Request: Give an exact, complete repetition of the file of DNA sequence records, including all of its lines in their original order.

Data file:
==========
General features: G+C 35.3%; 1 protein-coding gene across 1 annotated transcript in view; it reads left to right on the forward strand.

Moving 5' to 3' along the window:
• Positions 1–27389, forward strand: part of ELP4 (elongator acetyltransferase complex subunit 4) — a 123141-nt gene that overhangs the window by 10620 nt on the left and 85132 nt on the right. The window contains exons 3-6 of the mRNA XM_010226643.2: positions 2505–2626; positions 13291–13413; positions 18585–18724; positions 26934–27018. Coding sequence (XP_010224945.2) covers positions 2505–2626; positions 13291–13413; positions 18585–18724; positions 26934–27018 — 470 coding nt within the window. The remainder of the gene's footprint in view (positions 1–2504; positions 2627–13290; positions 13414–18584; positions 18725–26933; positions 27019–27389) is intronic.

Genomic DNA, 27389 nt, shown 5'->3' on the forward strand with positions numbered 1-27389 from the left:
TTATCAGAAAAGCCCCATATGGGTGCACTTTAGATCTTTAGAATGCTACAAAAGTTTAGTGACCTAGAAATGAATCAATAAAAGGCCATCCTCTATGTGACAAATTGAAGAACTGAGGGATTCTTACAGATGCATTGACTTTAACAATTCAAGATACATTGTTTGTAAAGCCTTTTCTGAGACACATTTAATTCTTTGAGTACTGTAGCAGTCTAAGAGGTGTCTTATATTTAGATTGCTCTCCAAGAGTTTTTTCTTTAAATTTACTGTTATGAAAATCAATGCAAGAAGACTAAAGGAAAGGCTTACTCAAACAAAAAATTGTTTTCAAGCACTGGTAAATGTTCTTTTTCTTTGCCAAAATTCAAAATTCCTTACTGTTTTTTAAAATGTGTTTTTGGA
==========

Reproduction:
General features: G+C 35.3%; 1 protein-coding gene across 1 annotated transcript in view; it reads left to right on the forward strand.

Moving 5' to 3' along the window:
• Positions 1–27389, forward strand: part of ELP4 (elongator acetyltransferase complex subunit 4) — a 123141-nt gene that overhangs the window by 10620 nt on the left and 85132 nt on the right. The window contains exons 3-6 of the mRNA XM_010226643.2: positions 2505–2626; positions 13291–13413; positions 18585–18724; positions 26934–27018. Coding sequence (XP_010224945.2) covers positions 2505–2626; positions 13291–13413; positions 18585–18724; positions 26934–27018 — 470 coding nt within the window. The remainder of the gene's footprint in view (positions 1–2504; positions 2627–13290; positions 13414–18584; positions 18725–26933; positions 27019–27389) is intronic.

Genomic DNA, 27389 nt, shown 5'->3' on the forward strand with positions numbered 1-27389 from the left:
TTATCAGAAAAGCCCCATATGGGTGCACTTTAGATCTTTAGAATGCTACAAAAGTTTAGTGACCTAGAAATGAATCAATAAAAGGCCATCCTCTATGTGACAAATTGAAGAACTGAGGGATTCTTACAGATGCATTGACTTTAACAATTCAAGATACATTGTTTGTAAAGCCTTTTCTGAGACACATTTAATTCTTTGAGTACTGTAGCAGTCTAAGAGGTGTCTTATATTTAGATTGCTCTCCAAGAGTTTTTTCTTTAAATTTACTGTTATGAAAATCAATGCAAGAAGACTAAAGGAAAGGCTTACTCAAACAAAAAATTGTTTTCAAGCACTGGTAAATGTTCTTTTTCTTTGCCAAAATTCAAAATTCCTTACTGTTTTTTAAAATGTGTTTTTGGA